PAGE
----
We do the technical stuff so you don’t have to.
How To Test Your Website Speed
A key takeaway from a Backlinko study of over one million search engine results pages on Google was that fast-loading websites are significantly more likely to rank well in Google.
It’s business critical that your website pages are speed tested to see how they are performing, and then to diagnose and fix issues fast.
Checking your website speed is simple with online resources available for free, giving you helpful reports to see where your website can improve.
To gain a more accurate and well-rounded view of your website and page speed, it’s best to use a number of these resources rather than just one.
Our recommended page speed tools:
Google’s PageSpeed Insights
Google’s PageSpeed Insights is a free tool that delivers a PageSpeed Insight score out of 100 while offering suggestions of opportunities to help improve your page.
Pro: It measures page speed on desktops, and mobile speed in another tab.
Con: Most of the suggestions and diagnostics are not easy for website owners to understand.
Our suggestion: Get benchmark scores on your web page here first, then use the other tools below to guide your efforts if your page receives poor scores.
We’ve been using GTmetrix for years. It’s a free tool which gives you detailed insights on the performance, size, and speed of your website. It compares your performance scores and page details against the worldwide average, offering written and visual recommendations on how to improve your website or page.
Pro: GTmetrix also offers a wide range of blog posts giving you an in-depth explanation of ways to improve your page speed.
Our suggestion: Run multiple tests and take the average results. Also sign up for a free account, so you can test by location and browser.
Similar to GTmetrix and PageSpeed Insights, Pingdom is a free tool to analyse your website’s performance.
Pingdom’s reports are more visual and easier to understand, allowing you to see how your website performs from different continents.
How To Improve Your Website Speed
There is a truckload of factors that influence page speed.
It isn’t straight forward or easy to get all your website pages to load fast. Every website is different, and in fact each page on your website is unique too. If you have less than thirty pages, test them all and optimise each one. If your site index is extensive, prioritise the most important pages and tackle them first.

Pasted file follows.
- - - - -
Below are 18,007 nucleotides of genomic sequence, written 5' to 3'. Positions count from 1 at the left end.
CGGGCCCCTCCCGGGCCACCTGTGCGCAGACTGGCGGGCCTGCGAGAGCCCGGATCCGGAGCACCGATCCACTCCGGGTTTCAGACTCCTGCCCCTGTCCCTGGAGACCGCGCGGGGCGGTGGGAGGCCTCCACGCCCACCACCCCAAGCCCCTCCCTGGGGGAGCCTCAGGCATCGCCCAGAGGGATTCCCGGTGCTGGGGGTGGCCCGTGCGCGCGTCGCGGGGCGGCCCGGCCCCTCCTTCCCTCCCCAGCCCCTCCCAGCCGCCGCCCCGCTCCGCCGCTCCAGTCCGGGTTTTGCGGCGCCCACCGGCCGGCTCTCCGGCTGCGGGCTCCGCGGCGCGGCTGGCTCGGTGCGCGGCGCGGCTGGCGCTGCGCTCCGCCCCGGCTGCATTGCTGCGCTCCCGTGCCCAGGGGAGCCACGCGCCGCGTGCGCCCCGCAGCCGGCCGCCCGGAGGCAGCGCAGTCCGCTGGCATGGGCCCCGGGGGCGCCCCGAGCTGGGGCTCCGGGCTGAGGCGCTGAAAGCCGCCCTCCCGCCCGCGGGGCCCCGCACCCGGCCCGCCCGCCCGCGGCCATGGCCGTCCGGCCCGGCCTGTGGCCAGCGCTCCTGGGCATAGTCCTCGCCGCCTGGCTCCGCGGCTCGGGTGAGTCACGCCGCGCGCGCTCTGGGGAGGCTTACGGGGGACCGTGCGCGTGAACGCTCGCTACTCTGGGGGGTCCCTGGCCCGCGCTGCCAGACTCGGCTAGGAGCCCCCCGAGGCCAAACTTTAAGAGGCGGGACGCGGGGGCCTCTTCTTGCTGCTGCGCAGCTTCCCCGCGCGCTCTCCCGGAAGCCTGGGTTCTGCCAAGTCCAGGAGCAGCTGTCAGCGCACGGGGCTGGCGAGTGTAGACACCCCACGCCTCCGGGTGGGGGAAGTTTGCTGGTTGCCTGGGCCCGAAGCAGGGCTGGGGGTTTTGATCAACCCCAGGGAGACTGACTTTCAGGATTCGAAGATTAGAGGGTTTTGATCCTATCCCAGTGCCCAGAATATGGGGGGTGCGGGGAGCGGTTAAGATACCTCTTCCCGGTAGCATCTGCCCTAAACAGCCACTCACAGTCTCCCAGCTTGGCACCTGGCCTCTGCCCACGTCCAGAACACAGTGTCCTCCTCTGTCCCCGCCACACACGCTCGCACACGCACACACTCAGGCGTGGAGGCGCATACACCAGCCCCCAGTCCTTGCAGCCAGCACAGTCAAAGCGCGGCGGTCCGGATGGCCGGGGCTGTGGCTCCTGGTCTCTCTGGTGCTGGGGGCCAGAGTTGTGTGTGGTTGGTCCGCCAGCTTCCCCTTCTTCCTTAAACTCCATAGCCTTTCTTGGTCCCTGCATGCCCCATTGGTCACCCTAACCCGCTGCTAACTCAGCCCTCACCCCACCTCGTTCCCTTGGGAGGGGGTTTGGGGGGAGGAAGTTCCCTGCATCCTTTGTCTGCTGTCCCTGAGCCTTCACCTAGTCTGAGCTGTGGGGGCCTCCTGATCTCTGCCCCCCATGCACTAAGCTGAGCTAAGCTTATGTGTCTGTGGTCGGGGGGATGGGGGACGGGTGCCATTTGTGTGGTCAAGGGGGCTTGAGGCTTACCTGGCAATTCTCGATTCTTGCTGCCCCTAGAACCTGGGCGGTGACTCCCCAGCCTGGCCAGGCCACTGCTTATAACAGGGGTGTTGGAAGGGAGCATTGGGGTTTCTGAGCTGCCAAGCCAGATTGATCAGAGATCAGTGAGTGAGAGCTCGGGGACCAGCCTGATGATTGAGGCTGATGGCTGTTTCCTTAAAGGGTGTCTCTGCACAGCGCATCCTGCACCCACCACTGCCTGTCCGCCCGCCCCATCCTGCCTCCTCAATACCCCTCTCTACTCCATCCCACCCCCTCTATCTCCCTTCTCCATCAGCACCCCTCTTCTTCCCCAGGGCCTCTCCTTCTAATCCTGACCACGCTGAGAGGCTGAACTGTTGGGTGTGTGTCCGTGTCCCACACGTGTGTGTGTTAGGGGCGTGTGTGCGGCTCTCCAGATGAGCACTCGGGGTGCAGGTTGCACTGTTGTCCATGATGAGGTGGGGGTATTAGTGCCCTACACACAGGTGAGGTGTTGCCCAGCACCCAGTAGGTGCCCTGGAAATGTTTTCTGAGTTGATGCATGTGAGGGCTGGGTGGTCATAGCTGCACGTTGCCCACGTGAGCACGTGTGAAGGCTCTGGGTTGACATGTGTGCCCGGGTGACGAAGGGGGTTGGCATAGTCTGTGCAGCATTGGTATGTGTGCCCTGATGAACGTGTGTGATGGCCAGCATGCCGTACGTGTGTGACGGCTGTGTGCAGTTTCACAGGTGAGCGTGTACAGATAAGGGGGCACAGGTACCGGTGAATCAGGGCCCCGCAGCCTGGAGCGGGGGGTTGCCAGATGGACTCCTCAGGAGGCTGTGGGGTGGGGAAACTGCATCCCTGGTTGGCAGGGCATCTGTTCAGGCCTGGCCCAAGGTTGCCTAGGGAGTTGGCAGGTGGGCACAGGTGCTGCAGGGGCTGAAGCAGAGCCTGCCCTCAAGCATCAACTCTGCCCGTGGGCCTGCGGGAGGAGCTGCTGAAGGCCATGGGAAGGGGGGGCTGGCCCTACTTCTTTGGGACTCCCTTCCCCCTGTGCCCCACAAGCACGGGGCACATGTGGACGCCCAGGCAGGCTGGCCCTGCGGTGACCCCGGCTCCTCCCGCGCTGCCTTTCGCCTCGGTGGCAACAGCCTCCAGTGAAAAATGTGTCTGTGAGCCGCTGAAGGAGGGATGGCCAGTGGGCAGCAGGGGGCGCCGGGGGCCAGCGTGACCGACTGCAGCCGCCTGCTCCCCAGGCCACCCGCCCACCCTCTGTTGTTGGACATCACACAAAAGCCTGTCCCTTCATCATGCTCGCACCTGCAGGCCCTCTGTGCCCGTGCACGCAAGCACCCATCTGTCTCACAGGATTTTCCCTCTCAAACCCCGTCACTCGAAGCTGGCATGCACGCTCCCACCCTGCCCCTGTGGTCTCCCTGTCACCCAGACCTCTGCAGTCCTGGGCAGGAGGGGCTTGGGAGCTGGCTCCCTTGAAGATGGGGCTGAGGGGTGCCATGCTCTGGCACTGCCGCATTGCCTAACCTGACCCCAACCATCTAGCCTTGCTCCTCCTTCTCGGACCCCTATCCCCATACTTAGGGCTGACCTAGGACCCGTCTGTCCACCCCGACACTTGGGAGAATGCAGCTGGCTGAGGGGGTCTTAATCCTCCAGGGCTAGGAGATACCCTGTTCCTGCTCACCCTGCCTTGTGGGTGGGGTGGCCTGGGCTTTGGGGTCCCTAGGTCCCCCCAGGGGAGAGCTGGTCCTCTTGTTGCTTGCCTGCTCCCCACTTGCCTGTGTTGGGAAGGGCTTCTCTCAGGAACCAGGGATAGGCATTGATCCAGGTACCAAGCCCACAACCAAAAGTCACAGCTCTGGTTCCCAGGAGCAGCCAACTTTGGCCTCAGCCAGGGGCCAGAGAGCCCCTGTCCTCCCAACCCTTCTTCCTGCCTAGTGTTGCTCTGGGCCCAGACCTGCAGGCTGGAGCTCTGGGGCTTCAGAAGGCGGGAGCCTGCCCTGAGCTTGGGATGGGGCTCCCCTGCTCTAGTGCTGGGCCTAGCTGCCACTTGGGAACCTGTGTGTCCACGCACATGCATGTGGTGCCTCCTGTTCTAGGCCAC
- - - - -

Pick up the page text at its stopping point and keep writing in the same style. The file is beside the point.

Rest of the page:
What worked for one page, may not improve page speed for the next.
Prefer to get help improving your website speed?
We do the technical stuff so you don’t have to.
Want to have a go yourself? Here’s a list of common ways to improve your website speed to help you optimise your pages this year.
Images take up a large portion of a website’s weight. Optimising and compressing images is one of the first things to do when trying to improve page speed. Large images will slow down your page.
To optimise your images, it’s important to make the image dimensions suit the spot they’re being placed in.
Having a huge 1600×900 pixel image may be required for a page background. Less so if you’re just placing that image in a column of content. Resize the image to suit where it will be placed. The larger the dimensions, the larger the file size.
Want an easy win to boost your website speed across all pages?
If you have a WordPress site, we recommend adding the ShortPixel plugin. It has lots of options (start with the recommended settings), and then bulk process your media library.
It will automatically reduce the files sizes of all your website images. On average, we have found it compresses image libraries by 70% or more in file size. If you do this alone, you will score a win for improved page speed across all your website pages.
There are other free and paid options available to help you optimise your images easily—some of which will even compress them for you, taking away all the guess work on your end.
Adobe Photoshop, Gimp, Pixlr X and Affinity Photo are great tools to help you edit and compress your images quickly and easily before you upload them.
It’s also important to choose the most appropriate file type—GIF for animation, PNG for highly detailed and/or transparent images, and JPG for general images.
By finding the right balance between image size and image quality, you’ll be able to maintain a professional-looking page with a faster loading time.
Lazy Load Images
Another way to speed up your page is by lazy loading images.
Instead of loading all images when the page first opens, hold the images back until the visitor scrolls to that section of the page. By holding the images back until necessary, your page can load more important information faster and hide the non-vital information until it’s needed.